Self-care has become synonymous with Instagram photos of bubble baths, glasses of wine, and yoga but for me, and I suspect a lot of other people, self-care is much more boring and resembles something along the lines of ‘toast, sleep, shower’ rather than ‘eat, pray, love.’
As a person with a history of poor mental health, often the act of looking after myself is far from Instagrammable and really rather dull so in an effort to celebrate these simple acts of kindness here are some of the ways in which I, and you, can practice self-care.
Instagram would have you believe that self-care is eating plant-based acai bowls and sipping on matcha lattes but although that might be some people’s version of self-care it isn’t the norm and doesn’t mean that we shouldn’t celebrate the humble act of cooking a spaghetti Bolognese or heating up a bowl of soup; food that provides both basic sustenance and comfort when your mind and body most needs it.
Candles, crystals, and aromatherapy are luxuries that not all can afford let alone surround themselves with when the going gets tough. For me, self-care at home is as simple as clean linen sheets. Whilst the thought of this chore alone is enough to tire me out, clean sheets are a comfort that can’t be matched.
Sometimes the only fresh air I get is taking the rubbish out but that’s a feat in itself and something worth celebrating.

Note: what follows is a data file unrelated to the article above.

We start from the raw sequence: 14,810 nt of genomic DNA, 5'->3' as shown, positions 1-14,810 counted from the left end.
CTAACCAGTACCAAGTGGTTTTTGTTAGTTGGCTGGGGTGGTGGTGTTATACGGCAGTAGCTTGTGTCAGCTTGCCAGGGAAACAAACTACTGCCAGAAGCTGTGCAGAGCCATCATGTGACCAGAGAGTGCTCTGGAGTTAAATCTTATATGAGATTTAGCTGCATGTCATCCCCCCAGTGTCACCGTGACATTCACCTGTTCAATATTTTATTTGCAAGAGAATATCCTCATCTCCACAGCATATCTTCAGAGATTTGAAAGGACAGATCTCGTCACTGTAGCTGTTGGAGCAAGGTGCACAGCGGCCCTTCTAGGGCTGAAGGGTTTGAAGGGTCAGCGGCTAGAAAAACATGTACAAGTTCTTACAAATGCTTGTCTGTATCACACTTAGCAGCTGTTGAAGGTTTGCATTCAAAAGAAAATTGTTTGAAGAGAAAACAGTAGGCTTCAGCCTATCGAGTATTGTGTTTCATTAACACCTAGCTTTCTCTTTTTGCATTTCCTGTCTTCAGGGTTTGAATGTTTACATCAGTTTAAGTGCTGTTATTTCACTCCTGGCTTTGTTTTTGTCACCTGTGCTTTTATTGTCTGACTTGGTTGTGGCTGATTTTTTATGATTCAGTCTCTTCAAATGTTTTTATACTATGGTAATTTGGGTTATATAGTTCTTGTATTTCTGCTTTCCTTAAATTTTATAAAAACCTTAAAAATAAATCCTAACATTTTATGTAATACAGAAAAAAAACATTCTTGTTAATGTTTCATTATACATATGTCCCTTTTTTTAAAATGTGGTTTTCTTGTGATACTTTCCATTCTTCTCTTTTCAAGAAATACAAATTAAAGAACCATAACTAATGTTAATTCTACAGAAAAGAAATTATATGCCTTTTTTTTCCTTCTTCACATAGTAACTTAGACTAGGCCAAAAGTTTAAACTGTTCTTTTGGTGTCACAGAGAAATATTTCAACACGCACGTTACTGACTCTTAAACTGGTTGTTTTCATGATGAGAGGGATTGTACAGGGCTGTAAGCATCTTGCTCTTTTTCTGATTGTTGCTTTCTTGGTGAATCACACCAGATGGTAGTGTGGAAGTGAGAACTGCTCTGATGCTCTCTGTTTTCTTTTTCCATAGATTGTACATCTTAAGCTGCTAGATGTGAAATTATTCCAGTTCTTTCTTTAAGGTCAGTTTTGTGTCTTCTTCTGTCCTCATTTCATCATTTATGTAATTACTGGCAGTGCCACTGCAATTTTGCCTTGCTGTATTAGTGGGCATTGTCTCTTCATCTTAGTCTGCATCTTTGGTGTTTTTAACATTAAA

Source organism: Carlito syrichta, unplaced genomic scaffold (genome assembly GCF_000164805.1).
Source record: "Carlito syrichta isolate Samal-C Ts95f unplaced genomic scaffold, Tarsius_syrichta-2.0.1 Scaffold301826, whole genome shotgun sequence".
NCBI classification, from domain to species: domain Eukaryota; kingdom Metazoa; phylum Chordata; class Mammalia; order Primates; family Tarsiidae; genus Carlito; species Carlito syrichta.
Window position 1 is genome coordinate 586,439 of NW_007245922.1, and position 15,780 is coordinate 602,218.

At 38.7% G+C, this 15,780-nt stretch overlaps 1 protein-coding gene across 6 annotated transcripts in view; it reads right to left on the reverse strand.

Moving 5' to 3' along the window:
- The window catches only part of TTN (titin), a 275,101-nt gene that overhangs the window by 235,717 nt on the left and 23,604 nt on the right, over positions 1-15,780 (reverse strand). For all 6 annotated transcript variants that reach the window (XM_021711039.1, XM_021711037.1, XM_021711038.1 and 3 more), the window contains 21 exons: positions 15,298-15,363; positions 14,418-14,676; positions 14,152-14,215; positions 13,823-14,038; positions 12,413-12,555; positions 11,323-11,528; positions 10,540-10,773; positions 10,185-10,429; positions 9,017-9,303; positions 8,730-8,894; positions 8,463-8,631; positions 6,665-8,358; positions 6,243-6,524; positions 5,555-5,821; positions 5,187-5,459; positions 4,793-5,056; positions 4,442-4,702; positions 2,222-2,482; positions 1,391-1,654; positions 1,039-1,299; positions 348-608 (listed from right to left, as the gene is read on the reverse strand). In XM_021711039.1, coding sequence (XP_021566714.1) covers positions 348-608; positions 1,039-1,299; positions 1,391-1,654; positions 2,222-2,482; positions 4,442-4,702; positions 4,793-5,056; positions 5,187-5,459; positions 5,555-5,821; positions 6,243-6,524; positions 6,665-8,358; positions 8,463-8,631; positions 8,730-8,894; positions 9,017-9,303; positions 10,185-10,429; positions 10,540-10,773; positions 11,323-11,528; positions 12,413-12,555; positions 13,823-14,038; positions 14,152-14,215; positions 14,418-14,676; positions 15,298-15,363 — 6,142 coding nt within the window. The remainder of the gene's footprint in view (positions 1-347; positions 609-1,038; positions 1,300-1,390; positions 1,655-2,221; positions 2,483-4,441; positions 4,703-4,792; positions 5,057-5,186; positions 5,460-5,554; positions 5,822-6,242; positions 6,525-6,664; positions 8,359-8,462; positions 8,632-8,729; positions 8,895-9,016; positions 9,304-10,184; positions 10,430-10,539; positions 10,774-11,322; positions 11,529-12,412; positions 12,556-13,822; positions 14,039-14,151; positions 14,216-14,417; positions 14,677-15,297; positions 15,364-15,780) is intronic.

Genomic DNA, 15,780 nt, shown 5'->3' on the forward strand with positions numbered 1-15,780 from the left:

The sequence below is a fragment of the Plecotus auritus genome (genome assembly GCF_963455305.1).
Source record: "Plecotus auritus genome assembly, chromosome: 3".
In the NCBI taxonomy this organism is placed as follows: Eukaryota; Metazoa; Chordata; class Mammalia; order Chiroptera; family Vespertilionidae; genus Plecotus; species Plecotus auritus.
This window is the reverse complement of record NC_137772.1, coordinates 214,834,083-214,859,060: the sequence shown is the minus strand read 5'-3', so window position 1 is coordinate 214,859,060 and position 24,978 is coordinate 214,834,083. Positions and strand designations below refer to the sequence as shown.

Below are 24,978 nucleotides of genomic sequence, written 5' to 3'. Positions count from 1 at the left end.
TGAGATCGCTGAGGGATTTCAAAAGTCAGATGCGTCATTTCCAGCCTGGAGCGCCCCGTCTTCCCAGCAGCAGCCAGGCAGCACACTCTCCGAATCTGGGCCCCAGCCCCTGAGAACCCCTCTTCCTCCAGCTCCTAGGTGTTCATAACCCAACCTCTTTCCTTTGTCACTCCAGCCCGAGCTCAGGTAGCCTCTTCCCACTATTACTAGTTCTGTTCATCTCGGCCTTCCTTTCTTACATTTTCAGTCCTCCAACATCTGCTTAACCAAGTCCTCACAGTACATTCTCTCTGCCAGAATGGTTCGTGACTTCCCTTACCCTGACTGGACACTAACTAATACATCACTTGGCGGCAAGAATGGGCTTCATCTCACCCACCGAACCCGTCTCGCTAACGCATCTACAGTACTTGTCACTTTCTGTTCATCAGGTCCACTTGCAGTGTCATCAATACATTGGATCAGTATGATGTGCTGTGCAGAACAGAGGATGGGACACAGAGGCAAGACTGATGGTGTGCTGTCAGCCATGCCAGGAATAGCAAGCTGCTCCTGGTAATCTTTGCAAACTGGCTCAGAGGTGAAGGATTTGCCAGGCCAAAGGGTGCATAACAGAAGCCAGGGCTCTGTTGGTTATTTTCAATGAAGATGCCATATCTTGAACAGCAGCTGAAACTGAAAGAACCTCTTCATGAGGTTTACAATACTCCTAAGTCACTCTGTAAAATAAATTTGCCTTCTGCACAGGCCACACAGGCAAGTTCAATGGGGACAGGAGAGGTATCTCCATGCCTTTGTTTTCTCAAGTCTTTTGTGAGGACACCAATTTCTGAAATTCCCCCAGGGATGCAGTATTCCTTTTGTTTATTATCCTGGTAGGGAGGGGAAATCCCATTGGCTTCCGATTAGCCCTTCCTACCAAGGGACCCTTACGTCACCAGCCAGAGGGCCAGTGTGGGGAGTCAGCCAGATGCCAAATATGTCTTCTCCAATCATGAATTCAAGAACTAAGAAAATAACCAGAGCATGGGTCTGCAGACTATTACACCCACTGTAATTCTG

Call yourself a freelance writer and people will assume you spend your hours in independent coffee shops and bash out a minimum of one novel a week. The same goes for those that work at home; it’s the perfect work-life balance, right? Truth is it’s all too easy to roll out of bed and straight into your sweats for a hard day of work from your sofa. Self-care in this instance looks less like a kale smoothie and more like showing yourself the respect that you afford others by showering and dressing for no one’s comfort other than your own.
Take Your Meds
For an act of self-care that takes all of two seconds, this is something that is far too easy to forget. Set an alarm, write it in your calendar, do whatever it takes to remember.
If you’re suffering from poor mental health, even the simplest of things can feel overwhelming including keeping yourself hydrated. Keeping a water bottle nearby is admittedly the only way that I remember to drink anything but you’ve got to do, what you’ve got to do.
Ask For Help
Sometimes all I need is someone else to decide for me what to eat or to put the washing on because it alleviates what feels like a mental burden and yet, asking for that is often the hardest part. Self-care is looking after yourself and recognising that you need help from outside is vital.
Go To Bed Early
You won’t make any friends for imposing a 10 p.m. curfew but getting to bed early is giving your body and mind the rest it needs to make it through another day.
Whether you suffer from poor mental health or not, looking after yourself to the best of your ability is always something to celebrate.